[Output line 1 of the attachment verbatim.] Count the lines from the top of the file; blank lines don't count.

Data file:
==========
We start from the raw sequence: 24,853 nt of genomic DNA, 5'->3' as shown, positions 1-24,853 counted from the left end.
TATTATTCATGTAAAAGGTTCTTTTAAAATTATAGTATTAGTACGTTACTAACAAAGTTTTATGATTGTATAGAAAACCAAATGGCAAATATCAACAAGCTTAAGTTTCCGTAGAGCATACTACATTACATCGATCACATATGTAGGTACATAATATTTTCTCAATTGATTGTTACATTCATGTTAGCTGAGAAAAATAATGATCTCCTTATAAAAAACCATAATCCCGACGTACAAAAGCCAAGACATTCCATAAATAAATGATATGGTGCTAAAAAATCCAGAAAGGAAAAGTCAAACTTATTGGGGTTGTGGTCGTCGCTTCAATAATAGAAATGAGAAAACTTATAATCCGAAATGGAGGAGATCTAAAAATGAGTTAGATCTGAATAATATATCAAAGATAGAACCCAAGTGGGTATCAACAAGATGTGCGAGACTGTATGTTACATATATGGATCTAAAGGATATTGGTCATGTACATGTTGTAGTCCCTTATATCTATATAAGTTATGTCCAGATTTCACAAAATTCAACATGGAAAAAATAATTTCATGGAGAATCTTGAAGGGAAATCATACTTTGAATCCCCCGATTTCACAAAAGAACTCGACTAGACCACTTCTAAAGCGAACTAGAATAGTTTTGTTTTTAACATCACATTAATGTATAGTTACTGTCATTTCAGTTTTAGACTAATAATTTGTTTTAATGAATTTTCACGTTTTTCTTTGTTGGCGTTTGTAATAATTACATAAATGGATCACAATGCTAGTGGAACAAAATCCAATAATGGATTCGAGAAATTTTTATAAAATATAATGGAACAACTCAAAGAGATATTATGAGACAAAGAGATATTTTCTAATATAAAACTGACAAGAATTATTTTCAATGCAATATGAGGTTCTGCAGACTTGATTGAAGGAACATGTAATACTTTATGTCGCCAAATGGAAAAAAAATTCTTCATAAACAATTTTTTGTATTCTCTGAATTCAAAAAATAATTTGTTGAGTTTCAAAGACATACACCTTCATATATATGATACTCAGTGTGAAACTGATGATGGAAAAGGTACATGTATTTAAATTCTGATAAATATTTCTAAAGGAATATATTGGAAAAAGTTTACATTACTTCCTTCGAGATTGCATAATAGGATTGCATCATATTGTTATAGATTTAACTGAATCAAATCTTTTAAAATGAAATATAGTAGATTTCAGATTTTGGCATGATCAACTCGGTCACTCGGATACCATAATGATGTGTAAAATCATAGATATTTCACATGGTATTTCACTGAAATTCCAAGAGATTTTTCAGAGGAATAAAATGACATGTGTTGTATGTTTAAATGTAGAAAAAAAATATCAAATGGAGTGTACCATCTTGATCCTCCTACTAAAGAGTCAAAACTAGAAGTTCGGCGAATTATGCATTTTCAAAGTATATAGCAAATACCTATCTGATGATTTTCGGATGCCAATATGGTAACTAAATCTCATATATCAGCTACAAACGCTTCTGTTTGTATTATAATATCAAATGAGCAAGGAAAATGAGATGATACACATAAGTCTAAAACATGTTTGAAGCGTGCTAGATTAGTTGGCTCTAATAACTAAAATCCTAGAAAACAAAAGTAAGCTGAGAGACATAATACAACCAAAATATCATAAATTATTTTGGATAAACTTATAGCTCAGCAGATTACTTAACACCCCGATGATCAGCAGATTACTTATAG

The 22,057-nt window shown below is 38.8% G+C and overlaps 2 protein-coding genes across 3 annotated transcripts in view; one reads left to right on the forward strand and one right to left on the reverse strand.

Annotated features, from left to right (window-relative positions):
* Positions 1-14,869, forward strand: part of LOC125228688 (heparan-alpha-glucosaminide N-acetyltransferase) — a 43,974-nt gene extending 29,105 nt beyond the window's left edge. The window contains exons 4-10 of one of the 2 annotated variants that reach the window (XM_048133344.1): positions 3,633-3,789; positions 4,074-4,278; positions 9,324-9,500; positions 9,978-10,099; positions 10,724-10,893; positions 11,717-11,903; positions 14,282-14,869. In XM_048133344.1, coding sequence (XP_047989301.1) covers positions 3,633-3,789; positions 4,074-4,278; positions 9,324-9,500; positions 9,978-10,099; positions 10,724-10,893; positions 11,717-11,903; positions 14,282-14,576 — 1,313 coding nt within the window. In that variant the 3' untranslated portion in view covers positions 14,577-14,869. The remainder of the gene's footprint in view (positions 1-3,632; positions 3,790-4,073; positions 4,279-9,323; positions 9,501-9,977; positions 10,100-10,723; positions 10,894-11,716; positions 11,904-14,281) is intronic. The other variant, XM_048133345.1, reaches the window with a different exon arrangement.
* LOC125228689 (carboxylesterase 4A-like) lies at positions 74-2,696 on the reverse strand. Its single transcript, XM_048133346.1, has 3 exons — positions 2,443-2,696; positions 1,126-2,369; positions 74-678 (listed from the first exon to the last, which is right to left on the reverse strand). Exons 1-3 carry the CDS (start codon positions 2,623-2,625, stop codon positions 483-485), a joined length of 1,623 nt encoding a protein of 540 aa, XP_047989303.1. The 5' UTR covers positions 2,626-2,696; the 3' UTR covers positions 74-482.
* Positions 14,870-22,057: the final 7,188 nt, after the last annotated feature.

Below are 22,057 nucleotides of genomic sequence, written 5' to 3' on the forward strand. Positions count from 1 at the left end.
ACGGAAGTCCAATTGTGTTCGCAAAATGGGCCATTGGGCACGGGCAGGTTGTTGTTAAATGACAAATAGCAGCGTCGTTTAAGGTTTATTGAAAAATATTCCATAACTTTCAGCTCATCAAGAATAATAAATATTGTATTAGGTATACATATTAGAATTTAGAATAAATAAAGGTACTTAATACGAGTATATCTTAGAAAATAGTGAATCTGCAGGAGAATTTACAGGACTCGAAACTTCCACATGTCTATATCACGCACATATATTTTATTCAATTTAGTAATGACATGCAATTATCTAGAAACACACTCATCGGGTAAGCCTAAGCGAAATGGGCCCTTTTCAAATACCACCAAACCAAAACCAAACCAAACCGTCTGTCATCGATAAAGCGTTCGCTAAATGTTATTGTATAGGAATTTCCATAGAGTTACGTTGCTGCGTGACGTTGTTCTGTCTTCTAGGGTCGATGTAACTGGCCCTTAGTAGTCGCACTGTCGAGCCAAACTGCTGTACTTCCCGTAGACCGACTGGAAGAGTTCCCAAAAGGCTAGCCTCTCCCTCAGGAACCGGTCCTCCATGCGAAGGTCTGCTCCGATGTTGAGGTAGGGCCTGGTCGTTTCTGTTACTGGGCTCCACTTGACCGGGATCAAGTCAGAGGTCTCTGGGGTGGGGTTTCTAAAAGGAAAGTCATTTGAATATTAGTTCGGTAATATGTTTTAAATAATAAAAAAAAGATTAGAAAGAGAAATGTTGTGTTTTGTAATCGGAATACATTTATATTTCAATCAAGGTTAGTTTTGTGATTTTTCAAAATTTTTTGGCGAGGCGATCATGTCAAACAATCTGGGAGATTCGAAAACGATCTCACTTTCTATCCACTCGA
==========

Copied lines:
We start from the raw sequence: 24,853 nt of genomic DNA, 5'->3' as shown, positions 1-24,853 counted from the left end.